Living in his little hobbit-hole in Hobbiton, Bilbo Baggins is not the adventurous type. He is content with his normal life: eating good food, which a favorite past-time of hobbits, sipping piping-hot tea and serving it to his guests, and strolling through the rolling hills watching the sun set. Little did Bilbo know, that one bright morning in May, his life would change as a result of a few unexpected guests. Journey with Gandalf the Grey, a mysterious wizard, thirteen dwarves, and a hobbit that redefines his identity as they travel through the dark Forest of Mirkwood, past the City on the Lake, and battle the dragon Smaug the Magnificent to reclaim their long-lost treasure. You’ll be sure to like…

Peter Skrzynecki – Belonging

Social and personal factors in one’s life influence and change our own sense of belonging. Peter Skrzynecki in his suite of poems “Immigrant Chronicle” and J.R.R Tolkien in his 1937 fictional novel “The Hobbit” both explore how social and personal factors influence an understanding of acceptance and belonging in their respective texts. Both Peter (being the persona) and Bilbo question in what social and personal situation can we belong. Skrzynecki uses the displacement of European migrants, in particular Polish migrants, to demonstrate how a personal connection to one’s homeland and society at a time of insecurity and discomfort can form a sense of belonging with others. As with many migrants the Skrzynecki family was forced to flee their beloved Poland…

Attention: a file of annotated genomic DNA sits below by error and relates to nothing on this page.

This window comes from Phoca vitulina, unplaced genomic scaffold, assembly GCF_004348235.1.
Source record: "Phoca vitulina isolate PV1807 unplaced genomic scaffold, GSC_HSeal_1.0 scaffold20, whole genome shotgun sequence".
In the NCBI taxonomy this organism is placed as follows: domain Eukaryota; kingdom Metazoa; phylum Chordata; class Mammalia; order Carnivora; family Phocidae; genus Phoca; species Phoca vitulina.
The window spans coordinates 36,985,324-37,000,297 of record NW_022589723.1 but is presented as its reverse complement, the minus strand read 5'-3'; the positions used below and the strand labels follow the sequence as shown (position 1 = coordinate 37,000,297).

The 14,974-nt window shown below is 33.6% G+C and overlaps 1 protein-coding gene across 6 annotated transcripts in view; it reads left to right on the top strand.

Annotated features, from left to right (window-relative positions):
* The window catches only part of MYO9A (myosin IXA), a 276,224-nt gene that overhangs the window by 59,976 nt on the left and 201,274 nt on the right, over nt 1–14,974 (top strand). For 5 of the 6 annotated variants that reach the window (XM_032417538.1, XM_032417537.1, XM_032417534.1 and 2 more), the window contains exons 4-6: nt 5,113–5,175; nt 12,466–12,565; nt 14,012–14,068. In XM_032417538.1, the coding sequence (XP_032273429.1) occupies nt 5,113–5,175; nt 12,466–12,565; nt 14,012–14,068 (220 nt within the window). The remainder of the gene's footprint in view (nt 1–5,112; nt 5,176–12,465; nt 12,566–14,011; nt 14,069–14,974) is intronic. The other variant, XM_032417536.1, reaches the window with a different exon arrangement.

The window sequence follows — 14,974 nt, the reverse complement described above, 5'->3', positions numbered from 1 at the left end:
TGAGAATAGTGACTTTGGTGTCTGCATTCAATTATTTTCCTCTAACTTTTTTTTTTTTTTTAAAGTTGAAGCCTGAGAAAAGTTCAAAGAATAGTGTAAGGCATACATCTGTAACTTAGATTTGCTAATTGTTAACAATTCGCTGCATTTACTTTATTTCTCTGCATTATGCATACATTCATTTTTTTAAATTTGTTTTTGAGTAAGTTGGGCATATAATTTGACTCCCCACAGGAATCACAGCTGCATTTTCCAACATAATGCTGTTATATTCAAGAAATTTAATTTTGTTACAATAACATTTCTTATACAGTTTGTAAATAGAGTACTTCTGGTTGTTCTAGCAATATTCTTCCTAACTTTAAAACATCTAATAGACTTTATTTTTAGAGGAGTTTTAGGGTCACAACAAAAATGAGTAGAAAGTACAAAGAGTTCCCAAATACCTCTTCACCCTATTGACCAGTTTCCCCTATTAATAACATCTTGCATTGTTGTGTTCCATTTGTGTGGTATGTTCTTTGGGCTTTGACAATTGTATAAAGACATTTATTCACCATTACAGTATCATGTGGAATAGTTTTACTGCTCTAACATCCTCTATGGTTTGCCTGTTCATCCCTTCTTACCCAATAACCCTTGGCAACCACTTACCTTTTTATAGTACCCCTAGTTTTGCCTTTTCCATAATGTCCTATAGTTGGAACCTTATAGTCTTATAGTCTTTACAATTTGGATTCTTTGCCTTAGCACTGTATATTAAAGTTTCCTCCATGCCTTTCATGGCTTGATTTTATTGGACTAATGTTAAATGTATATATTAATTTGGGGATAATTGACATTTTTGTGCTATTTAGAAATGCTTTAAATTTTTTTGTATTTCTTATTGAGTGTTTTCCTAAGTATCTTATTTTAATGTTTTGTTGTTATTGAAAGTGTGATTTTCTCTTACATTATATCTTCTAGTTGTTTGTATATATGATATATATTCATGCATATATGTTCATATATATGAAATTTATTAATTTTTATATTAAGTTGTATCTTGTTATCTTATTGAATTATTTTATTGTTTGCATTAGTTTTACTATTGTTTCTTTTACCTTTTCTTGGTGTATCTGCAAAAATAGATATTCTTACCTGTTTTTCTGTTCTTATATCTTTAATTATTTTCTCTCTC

J. Galsworthy. the Broken Boot A Sample of Complex Stylistic Analysis

John Ronald Reuel Tolkien (1892-1973) was a major scholar of the English language, specialising in Old and Middle English. Twice Professor of Anglo-Saxon (Old English) at the University of Oxford, he also wrote a number of stories, including most famously The Hobbit (1937) and The Lord of the Rings (1954-1955). The name “Tolkien” (pron.: Tol-keen; equal stress on both syllables) is believed to be of German origin; Toll-kühn: foolishly brave, or stupidly clever – hence the pseudonym “Oxymore” which he occasionally used. His father, Arthur Reuel Tolkien, was a bank clerk. Mabel Tolkien was diagnosed as having diabetes, usually fatal in those pre-insulin days. She died on 14 November By this time Ronald was already showing remarkable linguistic gifts. He…

The Hobbit by J.R.R. Tolkien: Bilbo Baggins as a non-typical hero

In J.R.R Tolkien’s The Hobbit, Bilbo Baggins is presented as a hero, however does not posses the stereotypical qualities of this persona. Throughout the novel Bilbo is faced with immense challenges, defying all odds in order to survive. These challenges allow him to gain wisdom and compassion, ultimately helping him achieve status as a hero. However, his clear preference for simple domestic pleasures, over such adventures, is an obvious defiance of a classic hero. In addition, it is made apparent that Mr Baggins does not have strong idealistic morals, and instead prefers to adhere to more conventional ideals, such as that of common courtesy and friendship. Moreover, Mr Baggins is not overly concerned with the principals of right and wrong,…